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Welcome to the Objective Room

Our culture’s elites try to normalize the grotesque


Biden administration appointee Sam Brinton at The Trevor Project’s TrevorLIVE LA 2019 event in Beverly Hills, Calif., in November 2019 Photo by Tasia Wells/Getty Images for The Trevor Project

Welcome to the Objective Room

Tucked away in C.S. Lewis’s novel That Hideous Strength is an image that I can never quite get out of my mind. It’s a description of a strange painting in a strange room. The painting is of a young woman holding her mouth wide open to reveal that the inside of it was thickly overgrown with hair. “It was very skillfully painted in the photographic manner so that you could almost feel that hair; indeed you could not avoid feeling it however hard you tried.” 

This portrait is clustered among other odd pictures—a giant mantis playing a fiddle while being eaten by another mantis; a man with corkscrews for arms bathing in a dingy sea. Other pictures in the room seem ordinary, but would inevitably have some odd detail that threw the whole thing off—feet pointed the wrong direction, or an odd arrangement of fingers. In the novel, the combination of apparent innocence on the surface of something more ominous made the pictures supremely menacing. 

I thought about these pictures the other day while watching the president of the United States being interviewed by Dylan Mulvaney, a self-declared male-to-female transgender TikTok “comedian and content-creator.” Indeed, I think about it every time transgender Assistant Secretary for Health Adm. Rachel Levine is in the news. Or anytime an advertisement on television shows a same-sex couple romantically kissing. Or, most acutely, I think about it any time that another “family-friendly drag show” makes the news. 

The reason I connect the paintings to the sexual insanity in our culture is because of their function in Lewis’ novel. The paintings reside in The Objective Room, inside the headquarters of the N.I.C.E., a sinister organization ostensibly dedicated to the reform of British society, but that is, in fact, a tool in the hands of mysterious dark powers. 

The novel’s protagonist, Mark Studdock, is drawn by his own ambition into the machinations of the N.I.C.E. Eventually he is offered initiation into the fullness of the organization by means of “systematic training in objectivity.” And the first tool of this training is the Objective Room. 

The room itself is a little bit off—too high and narrow, with an arch over the door that is slightly off-center, just enough to bother and unsettle the mind. The ceiling and table are both covered with spots, arranged to suggest regularity and pattern, but always frustrating the expectation once aroused. 

It is possible to sear the conscience and the imagination. Wicked custom can smother the light of natural understanding.

As Mark surveys the room, he realizes its purpose is to eliminate all specifically human reactions in him so that he might become fit society for the dark forces. In other words, exposure to the seemingly innocent, yet profoundly disturbing paintings, the lopsided architecture, and the other irregularities is designed to detach him from his natural human responses to the world, to kill the nerve of his normal and instinctive preferences, and thereby separate him from his humanity.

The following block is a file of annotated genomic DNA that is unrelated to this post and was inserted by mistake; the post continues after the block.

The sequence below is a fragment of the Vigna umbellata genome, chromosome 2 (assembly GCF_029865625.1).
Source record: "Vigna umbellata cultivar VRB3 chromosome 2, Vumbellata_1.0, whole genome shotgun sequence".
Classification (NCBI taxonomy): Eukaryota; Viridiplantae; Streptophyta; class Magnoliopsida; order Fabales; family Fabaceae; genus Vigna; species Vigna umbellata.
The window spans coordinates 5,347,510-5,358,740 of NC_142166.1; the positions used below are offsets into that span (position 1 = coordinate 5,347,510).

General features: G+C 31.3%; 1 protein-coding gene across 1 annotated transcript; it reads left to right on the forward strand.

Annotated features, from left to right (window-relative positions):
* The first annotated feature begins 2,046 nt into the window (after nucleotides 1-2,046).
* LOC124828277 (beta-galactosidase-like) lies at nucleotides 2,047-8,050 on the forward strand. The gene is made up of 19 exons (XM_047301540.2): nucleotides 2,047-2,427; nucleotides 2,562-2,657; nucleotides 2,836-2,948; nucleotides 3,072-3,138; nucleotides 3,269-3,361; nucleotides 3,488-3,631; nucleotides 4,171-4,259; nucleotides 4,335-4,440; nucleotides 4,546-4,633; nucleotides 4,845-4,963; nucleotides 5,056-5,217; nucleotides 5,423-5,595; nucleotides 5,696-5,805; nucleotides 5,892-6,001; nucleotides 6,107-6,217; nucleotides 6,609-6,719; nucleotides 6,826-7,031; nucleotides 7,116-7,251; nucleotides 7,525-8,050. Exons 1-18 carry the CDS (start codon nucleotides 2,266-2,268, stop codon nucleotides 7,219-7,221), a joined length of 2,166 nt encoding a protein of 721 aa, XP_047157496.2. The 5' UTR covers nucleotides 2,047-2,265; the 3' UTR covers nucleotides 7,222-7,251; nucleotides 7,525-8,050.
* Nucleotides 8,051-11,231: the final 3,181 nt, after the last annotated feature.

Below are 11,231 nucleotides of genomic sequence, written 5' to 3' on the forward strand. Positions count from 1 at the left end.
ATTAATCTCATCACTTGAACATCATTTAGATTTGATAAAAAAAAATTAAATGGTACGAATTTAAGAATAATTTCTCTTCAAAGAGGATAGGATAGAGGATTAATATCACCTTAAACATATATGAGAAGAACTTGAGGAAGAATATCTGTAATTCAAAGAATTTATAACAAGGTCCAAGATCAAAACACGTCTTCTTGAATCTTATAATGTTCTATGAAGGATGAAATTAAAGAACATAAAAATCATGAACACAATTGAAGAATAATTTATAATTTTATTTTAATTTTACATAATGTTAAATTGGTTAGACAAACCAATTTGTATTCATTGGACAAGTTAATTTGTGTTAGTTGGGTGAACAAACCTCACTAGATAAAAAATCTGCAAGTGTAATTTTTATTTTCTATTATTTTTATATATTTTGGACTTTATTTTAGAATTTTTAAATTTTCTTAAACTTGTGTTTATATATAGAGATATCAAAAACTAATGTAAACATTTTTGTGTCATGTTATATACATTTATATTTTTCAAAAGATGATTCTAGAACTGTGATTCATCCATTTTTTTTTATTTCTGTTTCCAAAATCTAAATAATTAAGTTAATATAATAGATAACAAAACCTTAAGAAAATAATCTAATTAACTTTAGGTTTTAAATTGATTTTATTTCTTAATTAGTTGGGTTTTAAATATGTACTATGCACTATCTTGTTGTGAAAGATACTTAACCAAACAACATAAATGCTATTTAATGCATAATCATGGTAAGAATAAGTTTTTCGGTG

This diabolical goal—to sear the imagination by exposure to the Unnatural and the Abnormal—is the same as that of President Biden’s interview, the advertisements, and Drag Queen Story Hour. The aim of our cultural elites is to turn the entire public square into one giant Objective Room, where the human and the humane, the Normal and the Natural, are suppressed and smothered. 

Biden himself noted that a key way for politicians to advocate for trans people is simply by being seen with them, thereby normalizing such identities. As Christians, we must not be naive about the strategy, nor about its potential success. It is possible to sear the conscience and the imagination. Wicked custom can smother the light of natural understanding. We can choose madness. And tragically, we can foist such madness upon children, the most vulnerable and impressionable among us.

But Lewis doesn’t merely show us the smothering, searing, and severing effect of the Objective Room on our humanity. He also shows how the Objective Room can awaken us to Reality, as it did for Mark.

As the desert first teaches men to love water, or as absence first reveals affection, there rose up against this background of the sour and the crooked some kind of vision of the sweet and the straight. Something else—something he vaguely called the “Normal”—apparently existed. He had never thought about it before. But there it was—solid, massive, with a shape of its own, almost like something you could touch, or eat, or fall in love with.

By the mercy of God, may we do the same.


Joe Rigney

Joe Rigney serves as President and Associate Professor of Theology and Literature at Bethlehem College and Seminary in Minneapolis, Minn. He is the author of five books including: Live Like a Narnian: Christian Discipleship in Lewis’s Chronicles (Eyes & Pen, 2013) and Lewis on the Christian Life: Becoming Truly Human in the Presence of God (Crossway, 2018). He also serves as a pastor at Cities Church in St. Paul, Minn.


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